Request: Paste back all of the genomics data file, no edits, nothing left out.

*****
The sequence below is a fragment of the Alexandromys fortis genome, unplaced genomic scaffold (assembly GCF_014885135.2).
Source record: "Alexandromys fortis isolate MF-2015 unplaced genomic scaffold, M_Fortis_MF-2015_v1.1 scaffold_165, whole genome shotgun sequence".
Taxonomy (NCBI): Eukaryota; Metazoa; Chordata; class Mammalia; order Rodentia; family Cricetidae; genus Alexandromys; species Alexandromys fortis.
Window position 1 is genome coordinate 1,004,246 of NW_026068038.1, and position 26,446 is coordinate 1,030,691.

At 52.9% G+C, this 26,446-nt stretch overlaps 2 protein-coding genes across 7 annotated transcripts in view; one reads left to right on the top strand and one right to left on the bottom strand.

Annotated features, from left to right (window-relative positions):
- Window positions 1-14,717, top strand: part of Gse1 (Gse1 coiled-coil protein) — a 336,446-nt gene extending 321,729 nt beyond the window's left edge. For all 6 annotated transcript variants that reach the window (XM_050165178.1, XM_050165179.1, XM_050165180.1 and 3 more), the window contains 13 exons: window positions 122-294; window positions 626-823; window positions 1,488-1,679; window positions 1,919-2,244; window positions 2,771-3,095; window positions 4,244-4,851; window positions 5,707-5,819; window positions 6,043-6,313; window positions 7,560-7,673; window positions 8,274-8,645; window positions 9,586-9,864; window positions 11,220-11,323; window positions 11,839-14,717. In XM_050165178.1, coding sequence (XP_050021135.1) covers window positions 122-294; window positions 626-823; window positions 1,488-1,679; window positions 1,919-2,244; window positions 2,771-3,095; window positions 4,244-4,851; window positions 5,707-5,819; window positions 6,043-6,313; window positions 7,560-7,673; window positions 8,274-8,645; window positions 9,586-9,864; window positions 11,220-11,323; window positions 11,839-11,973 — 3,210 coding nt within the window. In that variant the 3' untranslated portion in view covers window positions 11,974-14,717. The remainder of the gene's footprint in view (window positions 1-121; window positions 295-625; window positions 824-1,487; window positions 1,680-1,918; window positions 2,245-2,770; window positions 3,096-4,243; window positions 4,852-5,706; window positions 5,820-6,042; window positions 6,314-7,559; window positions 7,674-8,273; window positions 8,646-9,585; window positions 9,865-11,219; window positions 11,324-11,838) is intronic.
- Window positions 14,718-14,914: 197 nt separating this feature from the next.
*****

The sequence below is a fragment of the Alexandromys fortis genome, unplaced genomic scaffold (assembly GCF_014885135.2).
Source record: "Alexandromys fortis isolate MF-2015 unplaced genomic scaffold, M_Fortis_MF-2015_v1.1 scaffold_165, whole genome shotgun sequence".
Taxonomy (NCBI): Eukaryota; Metazoa; Chordata; class Mammalia; order Rodentia; family Cricetidae; genus Alexandromys; species Alexandromys fortis.
Window position 1 is genome coordinate 1,004,246 of NW_026068038.1, and position 26,446 is coordinate 1,030,691.

At 52.9% G+C, this 26,446-nt stretch overlaps 2 protein-coding genes across 7 annotated transcripts in view; one reads left to right on the top strand and one right to left on the bottom strand.

Annotated features, from left to right (window-relative positions):
- Window positions 1-14,717, top strand: part of Gse1 (Gse1 coiled-coil protein) — a 336,446-nt gene extending 321,729 nt beyond the window's left edge. For all 6 annotated transcript variants that reach the window (XM_050165178.1, XM_050165179.1, XM_050165180.1 and 3 more), the window contains 13 exons: window positions 122-294; window positions 626-823; window positions 1,488-1,679; window positions 1,919-2,244; window positions 2,771-3,095; window positions 4,244-4,851; window positions 5,707-5,819; window positions 6,043-6,313; window positions 7,560-7,673; window positions 8,274-8,645; window positions 9,586-9,864; window positions 11,220-11,323; window positions 11,839-14,717. In XM_050165178.1, coding sequence (XP_050021135.1) covers window positions 122-294; window positions 626-823; window positions 1,488-1,679; window positions 1,919-2,244; window positions 2,771-3,095; window positions 4,244-4,851; window positions 5,707-5,819; window positions 6,043-6,313; window positions 7,560-7,673; window positions 8,274-8,645; window positions 9,586-9,864; window positions 11,220-11,323; window positions 11,839-11,973 — 3,210 coding nt within the window. In that variant the 3' untranslated portion in view covers window positions 11,974-14,717. The remainder of the gene's footprint in view (window positions 1-121; window positions 295-625; window positions 824-1,487; window positions 1,680-1,918; window positions 2,245-2,770; window positions 3,096-4,243; window positions 4,852-5,706; window positions 5,820-6,042; window positions 6,314-7,559; window positions 7,674-8,273; window positions 8,646-9,585; window positions 9,865-11,219; window positions 11,324-11,838) is intronic.
- Window positions 14,718-14,914: 197 nt separating this feature from the next.